Given the previous literature, there are a multitude of different variables worth analyzing, as each one could influence the success of a country’s women’s soccer team in different and potentially revealing ways. In particular, this study looks to the following variables: men’s soccer success, GDP Per Capita, population, gender gap index, women’s rate of participation in government, economic freedom index, and average level of education. Furthermore, we look to the interaction terms between some of these variables, as they may be correlated with one another. A detailed description of each dataset is provided in subsequent sections.
One of the key variables of interest in our analysis is a country’s men’s soccer success. It will be interesting to see if there a relationship between the success of the men’s team and women’s team, as it will speak to whether culture soccer can exist generally, or if countries tend to primarily value only men’s soccer. To measure this variable, we use the FIFA/Coca-Cola world rankings, which assign point values to each team based on their regional and international success. These rankings, much like an ELO ranking, will be used to proxy for men’s team success in our analysis and the women’s version of the rankings will be used to proxy women’s team success. We have attempted to find indexes and rankings that best quantify the factors that we were interested in and detail all of these decisions in their respective section.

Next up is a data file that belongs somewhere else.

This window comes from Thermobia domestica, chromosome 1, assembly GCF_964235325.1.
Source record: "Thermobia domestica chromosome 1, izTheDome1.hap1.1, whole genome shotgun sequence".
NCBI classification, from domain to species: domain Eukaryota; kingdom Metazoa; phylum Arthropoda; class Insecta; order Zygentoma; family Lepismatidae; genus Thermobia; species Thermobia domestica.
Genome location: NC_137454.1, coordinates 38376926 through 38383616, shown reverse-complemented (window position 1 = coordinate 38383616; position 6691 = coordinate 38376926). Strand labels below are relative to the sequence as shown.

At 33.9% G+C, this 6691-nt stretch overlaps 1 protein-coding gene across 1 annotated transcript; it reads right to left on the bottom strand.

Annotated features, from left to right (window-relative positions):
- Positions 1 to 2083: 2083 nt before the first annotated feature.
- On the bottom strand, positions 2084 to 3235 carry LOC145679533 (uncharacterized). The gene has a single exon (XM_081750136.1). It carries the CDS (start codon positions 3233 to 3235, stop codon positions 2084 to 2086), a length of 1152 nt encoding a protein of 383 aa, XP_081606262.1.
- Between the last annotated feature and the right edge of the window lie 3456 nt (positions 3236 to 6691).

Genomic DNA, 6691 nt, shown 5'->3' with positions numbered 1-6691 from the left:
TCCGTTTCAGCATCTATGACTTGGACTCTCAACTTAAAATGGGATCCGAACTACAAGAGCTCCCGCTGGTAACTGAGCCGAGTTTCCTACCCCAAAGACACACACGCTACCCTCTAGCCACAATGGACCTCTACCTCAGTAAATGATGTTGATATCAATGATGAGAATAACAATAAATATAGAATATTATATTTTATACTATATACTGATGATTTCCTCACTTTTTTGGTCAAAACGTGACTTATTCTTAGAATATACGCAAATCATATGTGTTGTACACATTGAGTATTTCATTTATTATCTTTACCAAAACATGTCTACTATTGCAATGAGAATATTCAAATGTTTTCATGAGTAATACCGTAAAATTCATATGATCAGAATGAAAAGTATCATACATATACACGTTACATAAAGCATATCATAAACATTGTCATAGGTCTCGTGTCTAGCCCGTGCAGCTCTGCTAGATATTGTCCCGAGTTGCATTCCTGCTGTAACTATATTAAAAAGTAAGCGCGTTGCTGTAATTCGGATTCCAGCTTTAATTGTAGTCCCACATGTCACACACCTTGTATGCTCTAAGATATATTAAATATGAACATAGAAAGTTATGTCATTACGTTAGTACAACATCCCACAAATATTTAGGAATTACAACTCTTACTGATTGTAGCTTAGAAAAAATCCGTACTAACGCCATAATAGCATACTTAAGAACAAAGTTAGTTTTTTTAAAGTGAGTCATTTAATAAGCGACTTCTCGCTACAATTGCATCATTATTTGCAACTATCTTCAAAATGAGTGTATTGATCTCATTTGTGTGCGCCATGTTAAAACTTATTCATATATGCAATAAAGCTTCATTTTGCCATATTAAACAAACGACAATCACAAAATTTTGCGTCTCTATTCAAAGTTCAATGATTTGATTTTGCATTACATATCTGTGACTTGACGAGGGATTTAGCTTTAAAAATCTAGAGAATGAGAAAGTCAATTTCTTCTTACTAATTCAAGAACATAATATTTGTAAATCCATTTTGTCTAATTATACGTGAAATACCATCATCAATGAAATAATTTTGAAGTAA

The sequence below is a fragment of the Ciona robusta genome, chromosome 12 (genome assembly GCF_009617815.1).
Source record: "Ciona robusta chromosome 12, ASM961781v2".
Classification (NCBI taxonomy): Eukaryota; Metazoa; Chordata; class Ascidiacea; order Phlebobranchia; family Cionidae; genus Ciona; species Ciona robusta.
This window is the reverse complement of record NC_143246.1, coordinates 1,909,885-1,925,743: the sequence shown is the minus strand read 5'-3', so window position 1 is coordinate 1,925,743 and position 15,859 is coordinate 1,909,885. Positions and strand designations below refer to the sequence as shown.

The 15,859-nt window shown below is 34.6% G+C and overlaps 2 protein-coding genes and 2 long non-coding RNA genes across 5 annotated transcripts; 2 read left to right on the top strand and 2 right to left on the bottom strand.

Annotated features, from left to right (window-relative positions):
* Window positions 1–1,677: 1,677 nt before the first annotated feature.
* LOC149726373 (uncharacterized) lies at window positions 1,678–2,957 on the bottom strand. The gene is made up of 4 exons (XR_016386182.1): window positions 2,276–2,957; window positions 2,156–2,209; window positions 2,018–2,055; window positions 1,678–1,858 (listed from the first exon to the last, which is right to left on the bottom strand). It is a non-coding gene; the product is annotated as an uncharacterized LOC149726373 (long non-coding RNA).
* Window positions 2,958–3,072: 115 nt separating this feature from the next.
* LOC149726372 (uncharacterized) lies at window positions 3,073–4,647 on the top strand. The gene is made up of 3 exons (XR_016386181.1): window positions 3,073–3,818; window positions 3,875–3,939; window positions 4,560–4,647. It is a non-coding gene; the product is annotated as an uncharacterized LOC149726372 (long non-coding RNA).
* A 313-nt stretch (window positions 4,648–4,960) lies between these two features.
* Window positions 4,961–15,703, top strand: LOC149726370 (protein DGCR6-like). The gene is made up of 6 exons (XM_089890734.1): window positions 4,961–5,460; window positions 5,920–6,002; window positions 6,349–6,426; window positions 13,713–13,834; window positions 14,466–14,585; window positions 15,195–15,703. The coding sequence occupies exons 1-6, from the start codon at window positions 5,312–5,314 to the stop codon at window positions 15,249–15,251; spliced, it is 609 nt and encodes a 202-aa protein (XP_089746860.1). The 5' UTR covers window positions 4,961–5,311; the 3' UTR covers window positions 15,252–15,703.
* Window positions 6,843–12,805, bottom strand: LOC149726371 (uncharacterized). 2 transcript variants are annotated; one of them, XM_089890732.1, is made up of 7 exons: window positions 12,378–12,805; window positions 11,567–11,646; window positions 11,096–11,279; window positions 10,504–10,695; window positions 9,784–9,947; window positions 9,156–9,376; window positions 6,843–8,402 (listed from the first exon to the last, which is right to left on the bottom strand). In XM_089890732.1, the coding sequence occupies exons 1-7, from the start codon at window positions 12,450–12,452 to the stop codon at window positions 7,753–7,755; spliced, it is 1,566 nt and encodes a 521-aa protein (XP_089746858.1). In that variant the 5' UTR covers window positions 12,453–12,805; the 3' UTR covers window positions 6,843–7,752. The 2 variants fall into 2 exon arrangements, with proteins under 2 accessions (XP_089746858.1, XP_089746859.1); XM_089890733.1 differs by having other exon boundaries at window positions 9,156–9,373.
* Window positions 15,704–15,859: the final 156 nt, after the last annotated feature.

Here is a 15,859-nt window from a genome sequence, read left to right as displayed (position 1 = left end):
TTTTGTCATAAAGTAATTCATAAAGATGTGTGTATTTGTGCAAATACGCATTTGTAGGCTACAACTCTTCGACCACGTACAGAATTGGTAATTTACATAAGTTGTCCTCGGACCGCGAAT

We utilize the following regression when conducting our analysis:
The results of the regression are shown above. There are a few things worth noting here. First, the success of a country’s men’s team is both positive and statistically significant, meaning that countries that tend to have better men’s teams are also more likely to have better women’s teams. Women’s participation in government, population and gender gap index also all yielded statistically significant correlations with the women’s FIFA rankings, with all except for population having a positive correlation. The other factors were not found to be significantly correlated with the Women’s rankings.
In subsequent sections we will dive deeper into each of the variables that we analyzed, looking at how the variable is calculated, how closely it correlates with the nation’s women’s soccer ranking and what this could mean for the factors that lead to successful women’s soccer teams. We will attempt to include qualitative analysis to add color and eventually make sense of all of the information in the conclusion.